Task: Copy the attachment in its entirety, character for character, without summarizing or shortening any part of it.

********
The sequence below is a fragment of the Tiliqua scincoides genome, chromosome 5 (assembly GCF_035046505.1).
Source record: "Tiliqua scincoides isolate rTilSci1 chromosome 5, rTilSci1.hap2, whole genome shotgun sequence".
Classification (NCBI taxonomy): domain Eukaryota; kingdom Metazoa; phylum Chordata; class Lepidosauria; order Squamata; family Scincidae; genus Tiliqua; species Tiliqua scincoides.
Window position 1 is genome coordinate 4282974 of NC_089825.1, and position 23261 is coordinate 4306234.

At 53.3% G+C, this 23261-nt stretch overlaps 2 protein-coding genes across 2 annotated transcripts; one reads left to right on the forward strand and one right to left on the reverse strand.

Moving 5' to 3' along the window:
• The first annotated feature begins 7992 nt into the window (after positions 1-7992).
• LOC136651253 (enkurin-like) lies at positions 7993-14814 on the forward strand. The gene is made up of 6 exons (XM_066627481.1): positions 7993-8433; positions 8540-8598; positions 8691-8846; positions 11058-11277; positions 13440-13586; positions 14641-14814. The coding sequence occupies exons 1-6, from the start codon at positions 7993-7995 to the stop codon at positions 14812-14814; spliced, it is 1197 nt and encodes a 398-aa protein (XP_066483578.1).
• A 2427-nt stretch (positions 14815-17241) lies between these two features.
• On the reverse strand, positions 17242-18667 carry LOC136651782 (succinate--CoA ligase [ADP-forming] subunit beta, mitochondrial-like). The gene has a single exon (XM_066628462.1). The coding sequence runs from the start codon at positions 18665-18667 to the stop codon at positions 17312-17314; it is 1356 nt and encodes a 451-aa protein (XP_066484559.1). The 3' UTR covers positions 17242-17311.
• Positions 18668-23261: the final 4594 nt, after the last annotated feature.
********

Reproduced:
The sequence below is a fragment of the Tiliqua scincoides genome, chromosome 5 (assembly GCF_035046505.1).
Source record: "Tiliqua scincoides isolate rTilSci1 chromosome 5, rTilSci1.hap2, whole genome shotgun sequence".
Classification (NCBI taxonomy): domain Eukaryota; kingdom Metazoa; phylum Chordata; class Lepidosauria; order Squamata; family Scincidae; genus Tiliqua; species Tiliqua scincoides.
Window position 1 is genome coordinate 4282974 of NC_089825.1, and position 23261 is coordinate 4306234.

At 53.3% G+C, this 23261-nt stretch overlaps 2 protein-coding genes across 2 annotated transcripts; one reads left to right on the forward strand and one right to left on the reverse strand.

Moving 5' to 3' along the window:
• The first annotated feature begins 7992 nt into the window (after positions 1-7992).
• LOC136651253 (enkurin-like) lies at positions 7993-14814 on the forward strand. The gene is made up of 6 exons (XM_066627481.1): positions 7993-8433; positions 8540-8598; positions 8691-8846; positions 11058-11277; positions 13440-13586; positions 14641-14814. The coding sequence occupies exons 1-6, from the start codon at positions 7993-7995 to the stop codon at positions 14812-14814; spliced, it is 1197 nt and encodes a 398-aa protein (XP_066483578.1).
• A 2427-nt stretch (positions 14815-17241) lies between these two features.
• On the reverse strand, positions 17242-18667 carry LOC136651782 (succinate--CoA ligase [ADP-forming] subunit beta, mitochondrial-like). The gene has a single exon (XM_066628462.1). The coding sequence runs from the start codon at positions 18665-18667 to the stop codon at positions 17312-17314; it is 1356 nt and encodes a 451-aa protein (XP_066484559.1). The 3' UTR covers positions 17242-17311.
• Positions 18668-23261: the final 4594 nt, after the last annotated feature.